Middle College High School students will celebrate a medley of cultures through food and dance during its annual Culture Day event in the Amphitheatre on Thursday from 6:30 to 8 p.m.
The event was originally created and organized by MCHS social sciences teacher Christine Nyanda Chacha, but after being diagnosed with cancer, she turned over the event to MCHS teacher Edward Ballou.
Chacha died March 31 in South Africa.
“When she had medical problems, it was my job to take over,” Ballou said.
MCHS students will perform dances from different cultures and serve a variety of ethnic foods at the event.
MCHS is a high school on the Contra Costa College campus that provides regular high school classes and gives its students the opportunity to take college courses.
Each year, the sophomore class organizes Culture Day and holds auditions for students from other grades to participate in its performances.
Ballou said most of the performances are by students of different ethnicities than the culture they are presenting.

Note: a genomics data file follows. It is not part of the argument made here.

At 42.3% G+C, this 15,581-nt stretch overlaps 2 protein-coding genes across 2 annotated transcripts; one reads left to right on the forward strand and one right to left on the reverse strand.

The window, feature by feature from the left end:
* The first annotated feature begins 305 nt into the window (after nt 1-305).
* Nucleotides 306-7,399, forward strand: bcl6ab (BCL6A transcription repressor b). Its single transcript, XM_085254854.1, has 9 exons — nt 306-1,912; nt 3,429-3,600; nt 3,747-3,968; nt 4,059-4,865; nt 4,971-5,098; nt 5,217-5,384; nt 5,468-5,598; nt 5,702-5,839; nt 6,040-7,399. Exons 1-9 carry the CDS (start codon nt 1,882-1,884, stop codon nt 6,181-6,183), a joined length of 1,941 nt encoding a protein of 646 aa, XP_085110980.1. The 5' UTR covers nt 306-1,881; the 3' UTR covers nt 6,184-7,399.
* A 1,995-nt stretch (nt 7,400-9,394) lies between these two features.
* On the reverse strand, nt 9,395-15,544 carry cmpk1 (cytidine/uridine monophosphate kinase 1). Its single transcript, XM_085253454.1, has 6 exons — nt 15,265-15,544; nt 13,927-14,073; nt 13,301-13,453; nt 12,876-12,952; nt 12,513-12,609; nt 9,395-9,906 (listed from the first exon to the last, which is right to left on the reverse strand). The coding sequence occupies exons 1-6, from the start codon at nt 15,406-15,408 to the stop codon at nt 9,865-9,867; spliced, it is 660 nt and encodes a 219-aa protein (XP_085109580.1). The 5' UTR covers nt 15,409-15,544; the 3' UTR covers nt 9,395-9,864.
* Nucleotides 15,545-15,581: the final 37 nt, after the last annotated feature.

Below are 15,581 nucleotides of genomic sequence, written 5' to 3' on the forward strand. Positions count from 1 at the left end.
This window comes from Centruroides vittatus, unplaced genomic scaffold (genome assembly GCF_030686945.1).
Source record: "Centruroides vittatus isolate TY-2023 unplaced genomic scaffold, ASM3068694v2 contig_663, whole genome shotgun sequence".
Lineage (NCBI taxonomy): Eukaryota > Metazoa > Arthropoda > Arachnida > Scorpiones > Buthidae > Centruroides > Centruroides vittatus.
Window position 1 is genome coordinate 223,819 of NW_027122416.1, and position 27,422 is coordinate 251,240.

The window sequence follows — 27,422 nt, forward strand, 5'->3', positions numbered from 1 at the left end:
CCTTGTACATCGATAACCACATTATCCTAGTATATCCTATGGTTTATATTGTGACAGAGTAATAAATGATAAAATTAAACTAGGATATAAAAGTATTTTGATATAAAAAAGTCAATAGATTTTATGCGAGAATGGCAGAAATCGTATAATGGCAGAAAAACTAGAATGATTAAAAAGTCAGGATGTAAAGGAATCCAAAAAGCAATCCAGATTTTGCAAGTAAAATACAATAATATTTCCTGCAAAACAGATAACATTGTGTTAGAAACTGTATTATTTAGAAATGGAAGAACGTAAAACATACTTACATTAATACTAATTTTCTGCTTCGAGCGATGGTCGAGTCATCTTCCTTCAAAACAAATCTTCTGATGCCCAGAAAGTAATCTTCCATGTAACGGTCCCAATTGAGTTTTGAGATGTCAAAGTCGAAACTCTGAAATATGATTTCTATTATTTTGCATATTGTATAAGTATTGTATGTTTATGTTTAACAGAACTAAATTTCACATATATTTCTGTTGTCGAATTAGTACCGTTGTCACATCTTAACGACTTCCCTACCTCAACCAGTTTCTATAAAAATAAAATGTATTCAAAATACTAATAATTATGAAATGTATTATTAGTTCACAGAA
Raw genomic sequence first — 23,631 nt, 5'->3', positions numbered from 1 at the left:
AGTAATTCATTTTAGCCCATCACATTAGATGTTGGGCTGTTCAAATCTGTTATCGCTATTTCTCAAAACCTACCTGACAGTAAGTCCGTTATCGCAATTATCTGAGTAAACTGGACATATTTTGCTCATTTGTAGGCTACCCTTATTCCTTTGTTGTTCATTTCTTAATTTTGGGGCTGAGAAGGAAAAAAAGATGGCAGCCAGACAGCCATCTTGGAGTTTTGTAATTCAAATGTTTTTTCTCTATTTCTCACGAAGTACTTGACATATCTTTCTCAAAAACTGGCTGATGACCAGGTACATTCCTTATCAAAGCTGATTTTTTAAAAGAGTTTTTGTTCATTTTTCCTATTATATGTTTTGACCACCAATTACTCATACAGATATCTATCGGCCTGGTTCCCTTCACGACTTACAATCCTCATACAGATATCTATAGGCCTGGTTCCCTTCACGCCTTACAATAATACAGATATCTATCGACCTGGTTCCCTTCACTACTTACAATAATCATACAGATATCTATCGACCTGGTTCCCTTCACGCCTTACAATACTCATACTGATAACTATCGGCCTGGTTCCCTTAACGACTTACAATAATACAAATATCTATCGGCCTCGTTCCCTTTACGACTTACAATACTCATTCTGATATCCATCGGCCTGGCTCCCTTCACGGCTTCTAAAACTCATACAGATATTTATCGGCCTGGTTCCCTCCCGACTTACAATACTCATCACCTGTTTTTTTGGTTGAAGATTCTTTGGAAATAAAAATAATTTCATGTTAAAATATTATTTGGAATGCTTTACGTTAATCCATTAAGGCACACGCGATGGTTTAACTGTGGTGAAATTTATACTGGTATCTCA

Among the assortment of food will be enchiladas, spaghetti, empanadas and lumpia.
The event is free to the public and everyone is encouraged to attend, he said.
MCHS sophomore class President Lisa Marie Tabuyo will perform a cultural Filipino dance involving two large bamboo sticks and a drum called a tinikling.
Tabuyo said the dance tells a story.
“(The bamboo sticks) are like 10 feet long,” Ballou said. “It’s based off of a bird trying to avoid being trapped.”
Sophomores Cynthia Ezeokoli and Opal Franklin and junior Aurora Ford will be performing a Jamaican dance, wearing skirts and beads.
“It’s really provocative,” Ezeokoli said. “There’s going to be a lot of booty poppin’.”
Ford said, “Basically, I’m happy that we’re doing it because I don’t think other cultures besides Asian and Hispanic are showcased enough.”
Sophomore Grace Belan will be featured in the show singing a Korean song. Belan is of Filipino descent and is bi-racial.
“Even though I am not of Korean descent, I am really fascinated with Korean culture, which is why I want to show that I can sing in Korean,” she said.
Sophomores Jessica Shankle and Nitan Kumar will be swing dancing. Shankle said, “Swing is the best part of American culture.”